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Lee Sedol retiring

Many readers may not be familiar with the name Lee Sedol, but players of the game of Go, also known as Baduk in Korea or Wei Chi in China, know him as one of the greatest players ever. Go is a game played with black and white stones on a 19X19 grid, in which both players attempt to control a greater chunk of territory.

Lee Sedol is from South Korea, born in 1983. He was a prodigy and became a professional player at age 12 – the 5th youngest Korean player to reach professional ranks. He won 18 international titles – only one player, Lee Chang-ho, won more, with 21.

In 2016, Lee Sedol was subject of many international news articles when he took on a 5-game challenge match against an AI called AlphaGo. For many years, it was thought that it would be at least another decade before anyone could develop an AI that could defeat a top pro at Go, but AlphaGo turned this idea upside down, and has since beaten all comers. Lee Sedol managed 1 win in his games against the bot, after making what has become known as a divine move. Analysis has demonstrated there is a winning response to this move, but AlphaGo failed to find it and was forced to resign a few moves later.

Besides the AlphaGo series, Lee Sedol will also be known in the Go world for what has become known as the “Lee Sedol Broken Ladder Game”. A ladder is one of the two ways of capturing stones in Go. A broken ladder is normally a disastrous blunder. However, in this case, forcing the failed ladder led to the capture of a different group in a corner, leading to a win by resignation. What’s going on in the game may not be obvious to non-players, but here is a diagram of the game, which Lee Sedol played against Hong Chang-Sik in 2003. Those interested in some analysis of this game can find love with a simple search on YouTube.

Next week, Lee Sedol will be playing a final match, against a Korean-developed AI, known as Handol, then retiring from professional play. From the reports I’ve seen, he hasn’t announced what he will be doing after the match in lieu of playing Go.

3 Comments

  1. vox kadavergehorsamkeit

    i just watched Nick Sibicky’s take of the game and it would seem he agrees, not that he explicitly said so, but we would agree that move 73 was the key move that forced 74 and would, after the ladder is played through to 95, force the decision between saving the bottom right corner or the 16 stones in the ladder. Sedol’s play at 75 should not have been responded to at 76 as it was and while Nick did not say what move should have been played instead, i still like the 1-1….It is comforting to know that it was a “blitz game”. That is the players had only 20 seconds to make a move or 3 per minute. It took me a few minutes of looking at it to see where things fell apart. Given 20 seconds to figure out what was happening as white, i’m pretty sure i would have read the ladder worked for me and played precisely as Mr. Hong did.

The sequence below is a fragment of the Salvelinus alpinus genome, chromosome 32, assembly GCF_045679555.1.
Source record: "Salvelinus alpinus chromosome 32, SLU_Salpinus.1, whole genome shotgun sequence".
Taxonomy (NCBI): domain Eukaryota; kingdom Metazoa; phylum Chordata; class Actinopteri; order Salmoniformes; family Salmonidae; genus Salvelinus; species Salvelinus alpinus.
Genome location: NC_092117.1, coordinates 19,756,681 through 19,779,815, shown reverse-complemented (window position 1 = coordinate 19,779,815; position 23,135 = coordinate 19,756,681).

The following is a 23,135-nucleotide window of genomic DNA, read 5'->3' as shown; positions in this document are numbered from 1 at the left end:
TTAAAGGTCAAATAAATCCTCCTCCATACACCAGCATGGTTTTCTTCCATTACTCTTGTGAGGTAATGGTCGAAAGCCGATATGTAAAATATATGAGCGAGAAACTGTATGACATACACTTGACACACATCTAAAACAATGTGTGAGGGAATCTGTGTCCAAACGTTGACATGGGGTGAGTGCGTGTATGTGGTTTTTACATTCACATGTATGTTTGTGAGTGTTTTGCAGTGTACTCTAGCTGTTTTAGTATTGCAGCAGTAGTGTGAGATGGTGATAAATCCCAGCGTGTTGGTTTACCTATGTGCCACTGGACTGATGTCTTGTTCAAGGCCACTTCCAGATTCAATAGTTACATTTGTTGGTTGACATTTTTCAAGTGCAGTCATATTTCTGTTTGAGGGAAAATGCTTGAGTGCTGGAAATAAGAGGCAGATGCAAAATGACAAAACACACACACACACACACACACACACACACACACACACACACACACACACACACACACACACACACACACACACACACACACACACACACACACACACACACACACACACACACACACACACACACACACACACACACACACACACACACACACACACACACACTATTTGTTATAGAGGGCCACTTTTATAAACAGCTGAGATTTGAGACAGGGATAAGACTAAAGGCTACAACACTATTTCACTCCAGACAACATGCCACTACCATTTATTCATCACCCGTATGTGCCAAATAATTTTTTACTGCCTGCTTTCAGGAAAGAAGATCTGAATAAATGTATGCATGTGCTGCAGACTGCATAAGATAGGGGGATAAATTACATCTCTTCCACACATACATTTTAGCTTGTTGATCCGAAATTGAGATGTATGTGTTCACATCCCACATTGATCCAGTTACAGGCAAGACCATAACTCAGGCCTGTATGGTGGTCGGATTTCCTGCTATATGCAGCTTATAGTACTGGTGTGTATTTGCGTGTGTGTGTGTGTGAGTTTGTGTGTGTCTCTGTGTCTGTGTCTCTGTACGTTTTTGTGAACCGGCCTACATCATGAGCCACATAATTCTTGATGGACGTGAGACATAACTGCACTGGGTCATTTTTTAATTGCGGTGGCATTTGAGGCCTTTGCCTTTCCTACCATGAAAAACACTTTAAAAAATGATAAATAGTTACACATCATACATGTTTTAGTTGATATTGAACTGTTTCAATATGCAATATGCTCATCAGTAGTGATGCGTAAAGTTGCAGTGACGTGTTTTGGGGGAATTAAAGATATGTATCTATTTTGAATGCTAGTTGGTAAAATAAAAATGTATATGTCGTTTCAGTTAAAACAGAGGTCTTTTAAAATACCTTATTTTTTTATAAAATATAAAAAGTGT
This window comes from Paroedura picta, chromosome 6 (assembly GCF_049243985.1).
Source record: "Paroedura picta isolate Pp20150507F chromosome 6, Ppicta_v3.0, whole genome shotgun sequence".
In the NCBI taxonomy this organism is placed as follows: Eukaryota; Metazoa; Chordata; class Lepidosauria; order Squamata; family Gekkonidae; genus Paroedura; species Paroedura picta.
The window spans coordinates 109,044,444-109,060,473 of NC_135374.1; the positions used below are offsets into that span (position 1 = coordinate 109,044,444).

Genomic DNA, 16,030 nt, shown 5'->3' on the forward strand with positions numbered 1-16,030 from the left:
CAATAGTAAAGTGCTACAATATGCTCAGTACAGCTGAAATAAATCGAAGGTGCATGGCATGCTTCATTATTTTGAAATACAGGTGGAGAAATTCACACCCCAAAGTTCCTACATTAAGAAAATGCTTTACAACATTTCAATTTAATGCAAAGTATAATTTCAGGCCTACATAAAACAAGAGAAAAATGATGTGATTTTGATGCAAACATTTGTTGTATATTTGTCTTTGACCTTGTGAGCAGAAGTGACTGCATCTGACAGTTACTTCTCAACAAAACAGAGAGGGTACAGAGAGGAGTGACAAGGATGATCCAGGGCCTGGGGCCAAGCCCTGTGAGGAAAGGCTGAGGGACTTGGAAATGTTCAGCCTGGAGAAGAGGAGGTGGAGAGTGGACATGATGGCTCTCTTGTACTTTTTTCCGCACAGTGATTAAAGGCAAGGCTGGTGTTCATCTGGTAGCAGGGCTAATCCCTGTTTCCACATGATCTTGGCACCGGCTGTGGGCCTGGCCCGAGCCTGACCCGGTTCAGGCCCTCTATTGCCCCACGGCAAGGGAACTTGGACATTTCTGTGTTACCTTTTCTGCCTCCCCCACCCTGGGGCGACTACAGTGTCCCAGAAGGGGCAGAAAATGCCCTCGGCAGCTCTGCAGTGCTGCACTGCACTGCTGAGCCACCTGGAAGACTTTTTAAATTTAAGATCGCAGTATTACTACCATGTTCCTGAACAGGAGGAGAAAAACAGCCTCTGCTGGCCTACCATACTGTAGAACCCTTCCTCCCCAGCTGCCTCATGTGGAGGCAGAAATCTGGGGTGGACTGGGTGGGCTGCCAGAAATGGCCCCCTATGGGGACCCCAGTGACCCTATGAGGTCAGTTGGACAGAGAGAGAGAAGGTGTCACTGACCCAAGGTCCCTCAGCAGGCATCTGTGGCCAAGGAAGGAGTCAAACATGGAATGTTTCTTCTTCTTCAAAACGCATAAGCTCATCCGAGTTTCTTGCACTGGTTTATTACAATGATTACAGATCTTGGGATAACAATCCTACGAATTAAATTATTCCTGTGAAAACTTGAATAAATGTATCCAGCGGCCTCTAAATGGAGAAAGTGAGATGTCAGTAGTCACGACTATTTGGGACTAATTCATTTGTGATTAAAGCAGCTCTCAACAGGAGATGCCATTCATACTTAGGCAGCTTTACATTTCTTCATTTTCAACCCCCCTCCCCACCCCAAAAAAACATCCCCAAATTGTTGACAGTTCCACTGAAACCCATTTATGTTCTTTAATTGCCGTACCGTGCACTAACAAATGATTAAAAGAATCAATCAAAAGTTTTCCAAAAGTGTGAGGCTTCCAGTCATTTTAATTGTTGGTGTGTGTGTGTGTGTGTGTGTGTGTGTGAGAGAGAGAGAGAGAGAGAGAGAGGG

Watching the video led to a surprise for me. i had imagined your saying that the ladder leading to capturing a group in the corner and a resignation referred to the group in the bottom right. While that group was captured, he was referencing the shamari in the bottom left corner being killed. Wow!

    • In the heat of battle in a complex game with a severe time limit, it’s easy to see how most players would think capturing a ladder in the centre of the board is too powerful to resist. On the other hand, these are players who attack the game with considerably greater study than we do and who have been playing at a high level since they were kids. It’s reasonable to imagine either of them ought to be able to read both the immediate battles and the whole board implications more effectively than either of us.

      Also, as you and I both know, at least at our level, sometimes you see the board in a particular way, coloured by what you’re trying to achieve in an area, and become blinded to sequences that aren’t really that difficult to read. There have been many times that has happened to me, and when you merrily plop down the stone that cuts off my guys or implodes my shape, I think, oh yeah, there is that. How did I not see things that way?

      I’m pretty sure getting better at making decisions about which battle to engage in when and from where is key to improvement for me. That and getting stronger at assessing what is and is not really sente. Sometimes I’ll answer a move, thinking it’s reasonable to protect a group, then 3 or 4 moves later I’ll realize I ought to have ignored your poke, let my group perish, and instead make a bigger move, attacking a more significant group elsewhere. Sometimes it’s hard to slow down and consider these things, particularly when you get caught up in the rhythm of play as stones go walking in ways that seem normal or right.

  2. vox kadavergehorsamkeit

    It is a very interesting problem, but dare i say that white blew it? The ladder is encouraged to continue with 75, but is not really forced. If white responds by playing 76 into the 1-1 in the bottom right corner, he kills the 8 black stones and saves the 21 stones he has in 3 groups surrounding those 8 stones. His cost is minimal, the 4 stones in the ladder. Playing the 1-1 would have been worth an easy 60 points in terms of stones killed, stones saved and liberties even after accounting for the 4 stones in the ladder being captured. White should have appreciated that Sedol could read the ladder and would not have continued to pursue unless there was another reason.

    At least that is how i see it. i am fairly sure better players than myself would see things differently. But i’m a real sucker for plays that make such a huge difference.

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